things; E ind thingsae [email protected] ey4
r mo
,'iaight diie than at y ý. We.
.eiice nds in death4
4dr i oglekrl Idas once. ba.t;apt
they, would y:
silto them. 'Nw . ý
will scamper,"
yy r~ r.
'l we ruh had wit i yse h
obey~ng r our
a, eyingwe wa
;~a5 i8
wh esses,,i- -
ý, 3
·· ·~rt
J4 Y i
'Tl 4~
s w~
5 'ý
years n a, g. aneat dor
ll. Boo. I" A,.it. i mentionedahycl
a i.3, .( wiMh o . o Iei heoone, and
asednig .,whose (bM yo. oug hmuter
told. This lady Is ie I also thbe widow of
oie of aunII ooie's own naphtws, her
witd husbant. who ausised in brymging
*sareat hunter beck to Kent r. She
Wborn in one of the chles old pioneer
Sa $tue (her grandfathers). near mLe~ngton,
iouldhaSougb she otin her elghtywf. . year,
*am In*otI . inf odty . busying herseft. witl
hidre dn d garden, ele sighted and
sorI :ink . · eeeutI7 s heaurd tbt ons
o be middlesgned sons6 abtent over t.ent
years In California. na presueund dead obr
~A W.*t- tu time was yt alive
Shposedbis moDther to o ed.
The old lady basi romane. moriected with
her scnd marraige. It is as followsi When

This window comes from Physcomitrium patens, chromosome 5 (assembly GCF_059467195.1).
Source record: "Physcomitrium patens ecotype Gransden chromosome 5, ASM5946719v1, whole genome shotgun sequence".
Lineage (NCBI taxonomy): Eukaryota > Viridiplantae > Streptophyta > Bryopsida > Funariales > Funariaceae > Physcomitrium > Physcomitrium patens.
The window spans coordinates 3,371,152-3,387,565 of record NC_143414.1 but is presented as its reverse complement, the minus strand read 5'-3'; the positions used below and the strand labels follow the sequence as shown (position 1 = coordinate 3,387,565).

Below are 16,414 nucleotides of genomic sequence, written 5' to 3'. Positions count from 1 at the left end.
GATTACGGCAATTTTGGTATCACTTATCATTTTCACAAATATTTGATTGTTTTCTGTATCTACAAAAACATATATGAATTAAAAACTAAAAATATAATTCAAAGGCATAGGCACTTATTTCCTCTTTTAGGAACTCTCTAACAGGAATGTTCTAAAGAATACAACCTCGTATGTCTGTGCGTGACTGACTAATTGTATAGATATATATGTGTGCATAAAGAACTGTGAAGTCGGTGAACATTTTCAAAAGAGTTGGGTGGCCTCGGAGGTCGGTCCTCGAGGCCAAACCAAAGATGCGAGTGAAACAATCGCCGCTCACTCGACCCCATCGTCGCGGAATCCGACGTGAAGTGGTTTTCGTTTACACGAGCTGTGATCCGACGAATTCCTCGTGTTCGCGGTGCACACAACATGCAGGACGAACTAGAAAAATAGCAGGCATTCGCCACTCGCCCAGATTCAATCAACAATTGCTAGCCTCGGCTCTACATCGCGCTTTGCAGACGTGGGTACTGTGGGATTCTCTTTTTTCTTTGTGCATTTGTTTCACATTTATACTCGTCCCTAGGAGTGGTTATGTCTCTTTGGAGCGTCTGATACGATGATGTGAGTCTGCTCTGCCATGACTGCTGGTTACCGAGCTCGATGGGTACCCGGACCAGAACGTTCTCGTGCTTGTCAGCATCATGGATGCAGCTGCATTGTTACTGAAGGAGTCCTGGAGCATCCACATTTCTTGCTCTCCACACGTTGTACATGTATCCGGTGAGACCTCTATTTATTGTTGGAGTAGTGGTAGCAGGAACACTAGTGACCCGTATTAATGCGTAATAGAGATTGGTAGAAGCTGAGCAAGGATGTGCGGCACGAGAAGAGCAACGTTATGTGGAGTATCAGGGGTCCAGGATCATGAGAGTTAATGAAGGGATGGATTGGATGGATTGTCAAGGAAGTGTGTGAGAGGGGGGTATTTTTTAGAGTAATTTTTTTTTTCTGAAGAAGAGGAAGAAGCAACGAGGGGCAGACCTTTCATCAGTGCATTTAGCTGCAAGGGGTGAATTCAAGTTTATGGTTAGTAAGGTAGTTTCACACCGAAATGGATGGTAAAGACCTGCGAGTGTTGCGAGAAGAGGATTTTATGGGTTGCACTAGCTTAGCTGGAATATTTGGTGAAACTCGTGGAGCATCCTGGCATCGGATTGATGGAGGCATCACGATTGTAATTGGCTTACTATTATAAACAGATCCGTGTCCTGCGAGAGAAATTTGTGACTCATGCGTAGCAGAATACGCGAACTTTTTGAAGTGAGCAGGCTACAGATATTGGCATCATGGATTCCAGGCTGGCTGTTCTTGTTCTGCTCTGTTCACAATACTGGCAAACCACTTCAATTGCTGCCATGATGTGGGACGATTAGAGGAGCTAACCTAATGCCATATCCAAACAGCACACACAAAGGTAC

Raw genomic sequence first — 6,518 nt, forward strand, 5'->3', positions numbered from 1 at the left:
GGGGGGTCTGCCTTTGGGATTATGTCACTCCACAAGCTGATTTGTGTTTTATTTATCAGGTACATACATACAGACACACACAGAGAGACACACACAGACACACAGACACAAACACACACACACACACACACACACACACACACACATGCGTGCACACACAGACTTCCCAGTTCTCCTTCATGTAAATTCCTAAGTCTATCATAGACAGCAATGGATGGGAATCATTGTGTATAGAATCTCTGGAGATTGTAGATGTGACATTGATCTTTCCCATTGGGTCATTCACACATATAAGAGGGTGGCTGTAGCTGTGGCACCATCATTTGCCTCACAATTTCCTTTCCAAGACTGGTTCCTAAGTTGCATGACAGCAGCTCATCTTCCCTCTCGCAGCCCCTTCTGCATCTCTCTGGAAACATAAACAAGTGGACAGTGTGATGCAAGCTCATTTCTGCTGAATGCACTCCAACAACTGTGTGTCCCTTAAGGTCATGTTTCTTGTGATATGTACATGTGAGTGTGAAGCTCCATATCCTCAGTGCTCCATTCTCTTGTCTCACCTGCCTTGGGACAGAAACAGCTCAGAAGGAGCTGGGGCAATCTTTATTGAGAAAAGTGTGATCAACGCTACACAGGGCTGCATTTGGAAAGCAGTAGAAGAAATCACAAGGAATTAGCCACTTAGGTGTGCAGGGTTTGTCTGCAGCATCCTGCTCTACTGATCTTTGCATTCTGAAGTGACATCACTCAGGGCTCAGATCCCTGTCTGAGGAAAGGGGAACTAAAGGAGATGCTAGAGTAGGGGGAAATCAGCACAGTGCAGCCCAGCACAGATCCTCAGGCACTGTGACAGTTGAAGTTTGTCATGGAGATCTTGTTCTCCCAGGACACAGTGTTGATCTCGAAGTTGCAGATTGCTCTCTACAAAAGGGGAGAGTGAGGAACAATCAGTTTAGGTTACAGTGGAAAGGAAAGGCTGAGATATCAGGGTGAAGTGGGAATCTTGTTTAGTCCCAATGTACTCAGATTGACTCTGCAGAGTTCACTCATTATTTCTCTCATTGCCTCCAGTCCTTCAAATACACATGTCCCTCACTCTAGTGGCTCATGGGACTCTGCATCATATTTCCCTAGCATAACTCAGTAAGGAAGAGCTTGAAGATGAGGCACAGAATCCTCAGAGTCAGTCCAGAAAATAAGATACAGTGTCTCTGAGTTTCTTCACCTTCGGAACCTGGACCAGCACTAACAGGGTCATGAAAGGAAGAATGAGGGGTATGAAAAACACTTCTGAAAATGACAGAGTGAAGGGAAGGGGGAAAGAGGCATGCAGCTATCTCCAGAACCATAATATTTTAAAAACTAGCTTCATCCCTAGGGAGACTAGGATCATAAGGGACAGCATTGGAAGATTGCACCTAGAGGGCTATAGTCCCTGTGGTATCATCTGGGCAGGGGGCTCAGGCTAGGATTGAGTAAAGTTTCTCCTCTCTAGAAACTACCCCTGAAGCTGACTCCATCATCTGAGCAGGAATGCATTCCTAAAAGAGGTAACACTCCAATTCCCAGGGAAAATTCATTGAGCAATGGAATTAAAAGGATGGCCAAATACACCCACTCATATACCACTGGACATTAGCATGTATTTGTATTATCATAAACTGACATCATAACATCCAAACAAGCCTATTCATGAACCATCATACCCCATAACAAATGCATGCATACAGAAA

ler other was a .young latdy, Colounel Wif
lam Boone. the nephew . r Daniel mentioned
above, .wa very Ap"h In Woie with her, and
asked her, on one ocica.onto: marry him.
She told ;1dm she was en gaged fo aorga
Bryan and that the 1¶ff* t to. be nniis In fo
fitw days, Col w en away and mar
ried anoth&r young ban. Afterward he,
with hig wife. visited the 1otber young mar*
rTied coupe when their ftrsl child (now in
her ifth scpreof 3 ears) was but a erw days
old,: and seeing the baby, he i d, and
said to her mother: 'Now, )iiy' ias you
wouldn't have me yotrself, goIf Vae me
the girl for my second wfi o.t you ?"
whether any Jesting promise was made [
am not informed, burt the baby grew up., and
t'tweity-seven she was martied, had "averal
children, become a widow after nine years,
and remained oie for a long time, when Col.
Boone's firsat witel havitig died some years
preiously, she traily became, in her own
iddle life, the wife of her mother's early
"loer, who had claitmed her In her cradle.
The good d iidy Isa 'seUatoidad, In relating
this to hersons and' nieces, to speak of It as
'tne of the most eimarkable this that
ever bappenled." t L1iM O: t'lanodiIt is a
Eipatriatison of ia Cotmunists.
''he arrival o fe FreelAi Commiunttta In
Sani eFransto Ii anl event of sonhtiiportance,
as theya.tltal ete guard of miore fur
midable ntr erha > th·l ame class. who'e